Twerking first received national recognition in the United States in the early 2000s, when the song "Whistle While You Twurk" (2000), by Southern hip hop duo Ying Yang Twins, peaked at number 17 on the Billboard Hot R&B/Hip-Hop Songs component chart. It was later referenced in their later track "Say I Yi Yi" (2002), in which the lyrics "she got her hands up on her knees and her elbows on her thighs / she like to twerk and that's for certain I can tell that she fly" are heard. In Silkk The Shocker's 2001 Song "That's Cool", which reached number 8 in the Billboard Hot R&B/Hip-Hop Songs the chorus features the line "Somebody that's off the chain / who could twerk that thang". The first mainstream artist to use the word in a song occurred in 2005 when American recording artist Beyoncé sings "Dip it, pop it, twerk it, stop it, check on me tonight" in the song Check on It. The single reached number-one on the US Billboard Hot 100, following its release. "Twerk" was also sung in the Destiny's Child's single "Jumpin' Jumpin'".
In 2006, the song "Pop, Lock & Drop It", by American rapper Huey, reached number six on the US Billboard Hot 100. In 2014 Anaconda by Nicki Minaj peaked at number 6 on billboard refrencing twerking many times. Also in 2006, the hit single "SexyBack", by American pop singer Justin Timberlake, featuring Timbaland, from the former's second studio album Futuresex/Lovesounds, featured Timbaland rapping the lyrics "Let me see what you're twerking with / Go ahead, be gone with it, Look at those hips". During her tenure in World Wrestling Entertainment (WWE), Eve Torres would twerk before performing a standing moonsault on her opponent.
In November 2018 The City Girls released a song called "Twerk" featuring Cardi B which peaked on the US Billboard Hot 100 at number twenty-nine (29). The song is based around twerking which is great for the party scene. The Lyrics to the song ("Twerk-twerk-twerk-twerk-twerk-twerk with her") is self explanatory as to how The City Girls wanted to grab the attention of their female audience. The music video currently has 78 million views on Youtube and is still rising.
In the mediaEdit
In 2011, the Twerk Team, a group of female dancers who have posted several videos of themselves twerking on YouTube were mentioned during the song "Round of Applause" by Waka Flocka Flame featuring Drake, in the line "Bounce that ass, shake that ass like the Twerk Team". Australian rapper Iggy Azalea has incorporated twerking into her live shows since 2011.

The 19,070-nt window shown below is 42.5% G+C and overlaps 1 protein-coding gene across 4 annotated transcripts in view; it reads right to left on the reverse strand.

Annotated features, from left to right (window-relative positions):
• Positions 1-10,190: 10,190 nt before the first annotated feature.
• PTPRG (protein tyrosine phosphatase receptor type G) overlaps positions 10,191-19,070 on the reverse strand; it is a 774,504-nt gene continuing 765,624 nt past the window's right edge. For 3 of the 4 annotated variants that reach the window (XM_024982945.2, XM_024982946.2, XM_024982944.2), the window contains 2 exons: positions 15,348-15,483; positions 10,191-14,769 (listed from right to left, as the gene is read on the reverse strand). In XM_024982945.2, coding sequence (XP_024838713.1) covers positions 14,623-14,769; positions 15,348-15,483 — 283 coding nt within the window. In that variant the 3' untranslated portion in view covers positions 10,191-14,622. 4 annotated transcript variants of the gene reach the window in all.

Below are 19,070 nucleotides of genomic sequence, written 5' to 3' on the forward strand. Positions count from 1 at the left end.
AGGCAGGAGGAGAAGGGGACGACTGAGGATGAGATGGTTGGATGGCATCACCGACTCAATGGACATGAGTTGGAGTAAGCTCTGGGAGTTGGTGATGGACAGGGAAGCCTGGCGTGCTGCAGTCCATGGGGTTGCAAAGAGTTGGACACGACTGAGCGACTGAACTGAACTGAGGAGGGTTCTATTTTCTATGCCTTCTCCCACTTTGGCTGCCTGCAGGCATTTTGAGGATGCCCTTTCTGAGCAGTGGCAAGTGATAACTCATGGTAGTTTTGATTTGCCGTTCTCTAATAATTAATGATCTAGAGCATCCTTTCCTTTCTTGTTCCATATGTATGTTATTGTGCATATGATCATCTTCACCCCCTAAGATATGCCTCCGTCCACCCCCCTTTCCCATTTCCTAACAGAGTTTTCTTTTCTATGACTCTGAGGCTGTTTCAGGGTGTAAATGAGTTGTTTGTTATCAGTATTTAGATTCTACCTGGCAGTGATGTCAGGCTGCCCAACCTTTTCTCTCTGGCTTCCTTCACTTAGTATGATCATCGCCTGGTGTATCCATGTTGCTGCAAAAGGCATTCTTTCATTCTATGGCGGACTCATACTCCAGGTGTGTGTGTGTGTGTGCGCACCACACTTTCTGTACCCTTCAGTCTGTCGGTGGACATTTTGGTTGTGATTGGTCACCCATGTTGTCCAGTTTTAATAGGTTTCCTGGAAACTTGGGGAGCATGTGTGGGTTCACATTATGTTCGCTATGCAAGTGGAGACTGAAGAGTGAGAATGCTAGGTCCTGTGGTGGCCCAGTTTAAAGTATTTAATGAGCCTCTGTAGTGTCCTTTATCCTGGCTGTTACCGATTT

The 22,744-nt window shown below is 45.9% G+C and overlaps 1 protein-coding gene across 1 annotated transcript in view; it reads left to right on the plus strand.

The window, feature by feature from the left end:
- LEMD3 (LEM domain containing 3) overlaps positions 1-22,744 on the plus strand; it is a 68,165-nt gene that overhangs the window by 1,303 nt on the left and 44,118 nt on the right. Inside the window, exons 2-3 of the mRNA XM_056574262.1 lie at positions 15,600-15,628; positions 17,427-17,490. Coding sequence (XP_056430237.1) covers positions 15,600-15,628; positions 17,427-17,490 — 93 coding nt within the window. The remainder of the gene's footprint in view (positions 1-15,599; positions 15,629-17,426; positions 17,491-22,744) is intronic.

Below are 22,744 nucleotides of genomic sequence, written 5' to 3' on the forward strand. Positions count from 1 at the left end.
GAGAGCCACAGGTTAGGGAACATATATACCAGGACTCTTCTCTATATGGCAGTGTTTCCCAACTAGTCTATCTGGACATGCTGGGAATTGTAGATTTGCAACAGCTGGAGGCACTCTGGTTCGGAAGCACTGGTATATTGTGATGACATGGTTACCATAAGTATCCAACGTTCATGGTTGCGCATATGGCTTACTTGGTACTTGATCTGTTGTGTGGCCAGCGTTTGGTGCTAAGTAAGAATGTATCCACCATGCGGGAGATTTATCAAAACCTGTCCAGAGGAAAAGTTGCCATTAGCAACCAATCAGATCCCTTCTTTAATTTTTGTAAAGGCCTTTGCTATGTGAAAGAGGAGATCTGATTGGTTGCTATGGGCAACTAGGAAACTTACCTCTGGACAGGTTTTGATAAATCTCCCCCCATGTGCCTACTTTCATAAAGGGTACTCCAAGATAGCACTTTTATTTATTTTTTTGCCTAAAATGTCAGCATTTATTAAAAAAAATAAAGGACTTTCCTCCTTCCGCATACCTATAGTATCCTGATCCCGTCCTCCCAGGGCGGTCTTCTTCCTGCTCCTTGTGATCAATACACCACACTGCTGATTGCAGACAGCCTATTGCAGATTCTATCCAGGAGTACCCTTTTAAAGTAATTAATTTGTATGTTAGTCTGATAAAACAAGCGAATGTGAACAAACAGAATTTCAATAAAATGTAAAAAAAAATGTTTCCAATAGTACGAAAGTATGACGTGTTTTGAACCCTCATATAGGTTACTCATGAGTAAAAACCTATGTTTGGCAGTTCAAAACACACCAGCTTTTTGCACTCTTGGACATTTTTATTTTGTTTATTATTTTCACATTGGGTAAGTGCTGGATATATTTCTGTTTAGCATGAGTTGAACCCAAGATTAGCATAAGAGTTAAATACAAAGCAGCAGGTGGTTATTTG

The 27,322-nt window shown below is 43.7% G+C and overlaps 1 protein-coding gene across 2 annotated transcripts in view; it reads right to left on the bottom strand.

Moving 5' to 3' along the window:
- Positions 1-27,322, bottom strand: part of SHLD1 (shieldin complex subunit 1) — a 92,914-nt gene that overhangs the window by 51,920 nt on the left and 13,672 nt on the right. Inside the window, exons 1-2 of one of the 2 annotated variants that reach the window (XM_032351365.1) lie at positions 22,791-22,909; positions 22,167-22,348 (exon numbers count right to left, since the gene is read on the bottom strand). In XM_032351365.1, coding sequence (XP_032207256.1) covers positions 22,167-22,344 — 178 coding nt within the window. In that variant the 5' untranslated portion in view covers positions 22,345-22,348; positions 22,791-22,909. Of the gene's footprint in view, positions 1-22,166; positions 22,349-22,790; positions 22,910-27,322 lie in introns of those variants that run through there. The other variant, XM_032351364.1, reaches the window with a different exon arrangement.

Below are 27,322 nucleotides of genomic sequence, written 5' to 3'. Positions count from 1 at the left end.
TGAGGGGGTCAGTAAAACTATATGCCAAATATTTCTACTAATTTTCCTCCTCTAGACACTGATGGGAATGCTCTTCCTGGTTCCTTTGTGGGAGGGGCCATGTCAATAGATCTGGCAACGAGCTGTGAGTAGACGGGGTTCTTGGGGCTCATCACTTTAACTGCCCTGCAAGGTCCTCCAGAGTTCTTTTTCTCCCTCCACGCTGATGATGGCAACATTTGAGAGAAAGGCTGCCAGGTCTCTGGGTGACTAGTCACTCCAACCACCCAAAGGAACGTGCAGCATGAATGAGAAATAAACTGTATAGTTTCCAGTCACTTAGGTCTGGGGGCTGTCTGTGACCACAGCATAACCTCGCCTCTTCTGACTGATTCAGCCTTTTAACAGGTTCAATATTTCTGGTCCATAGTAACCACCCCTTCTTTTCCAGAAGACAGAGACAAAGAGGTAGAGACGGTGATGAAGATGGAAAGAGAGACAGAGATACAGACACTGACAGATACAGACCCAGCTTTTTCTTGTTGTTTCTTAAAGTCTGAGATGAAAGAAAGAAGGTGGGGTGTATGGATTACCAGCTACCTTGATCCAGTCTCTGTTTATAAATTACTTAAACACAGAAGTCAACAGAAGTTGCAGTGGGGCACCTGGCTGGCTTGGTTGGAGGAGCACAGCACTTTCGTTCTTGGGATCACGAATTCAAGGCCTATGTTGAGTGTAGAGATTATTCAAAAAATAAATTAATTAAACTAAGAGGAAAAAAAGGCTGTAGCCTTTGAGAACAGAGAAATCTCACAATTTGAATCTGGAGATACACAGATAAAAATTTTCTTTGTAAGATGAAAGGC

In July 2012, during the Workaholics episode "The Lord's Force", Anders Holm says "Let's just, uh, put on some twerk videos or something, right?". The 2012 single "Bandz a Make Her Dance" by Juicy J, contains the lyric "Start twerking when she hear her song", while French Montana questions the ability of a girl to twerk by asking "What you twerkin' with," in his respective 2012 single "Pop That", featuring fellow rappers Drake, Lil Wayne and Rick Ross. The aforementioned songs, along with "Express Yourself" by Nicky Da B and Diplo, "made twerking the most popular dance move since the Dougie".
In March 2013, American pop singer Miley Cyrus posted a video on Facebook which featured her performing a twerking routine while wearing a unicorn suit, to the 2011 single "Wop" by J. Dash. The popularity of the video, along with parodies and responses made by fans, influenced the song's re-emergence on the Billboard Hot 100. Miley Cyrus's "Wop" video would go to become viral. By April 9, 2013, copies of the video had amassed over 4 million views on YouTube. Also in March 2013, Mollie King, an English singer-songwriter and lead vocalist of British-Irish girl group The Saturdays, was seen twerking when her bandmate Rochelle Humes uploaded the footage on YouTube. American actress and singer Vanessa Hudgens was also seen twerking in March on American late-night talk show The Tonight Show with Jay Leno. In September 2013, Hudgens was later seen twerking, this time to the song "Bubble Butt", during her performance at Bootsy Bellows in West Hollywood, with her girl group YLA. Hudgens was again seen twerking in a video for Shade 45's radio show Sway in the Morning. American actress and singer Ashley Tisdale can also be seen twerking in a video for Shade 45's radio show Sway in the Morning.
On July 9, 2013, a video was posted on the Twitter-owned video sharing service Vine entitled "Twerk Team", which featured a group of five women provocatively twerking to "Don't Drop That Thun Thun". The clip was shared by users over 100,000 times, and users created their own responses and parodies featuring the song, collected under the hashtags "#dontdropthat" and "#thunthun". The viral popularity of the Vine clips led to an unexpected increase in sales for the song; prior to the posting of the "Twerk Team" clip, only 4,000 copies of the song had been sold; in the following weeks, sales went up to 34,000, then to over 72,000. By late-July, "Don't Drop That Thun Thun" had reached #5 on Billboard's R&B/Hip-Hop Digital Songs chart, and it eventually peaked at #35 on Billboard's Hot 100 chart.
Both "Wop" and "Don't Drop That Thun Thun" have been cited as examples of how viral and user-created videos can bring renewed interest to songs; Spin writer Jordan Sargent considered "Wop" to be rap music's "Harlem Shake moment", but not a meme to the same extent as it. In April 2013, American rapper Danny Brown released the song "Express Yourself", inspired by music producer Diplo's song of the same name. The song, produced by Trampy, features a fast-paced electronic beat and is a composition about the popular dance craze twerking. Brown dedicated the song "to all the ladies that like to turn up and have fun," in which he raps "Toes on the wall and her ass in the air / And she twerk that thing like she ain't have a care".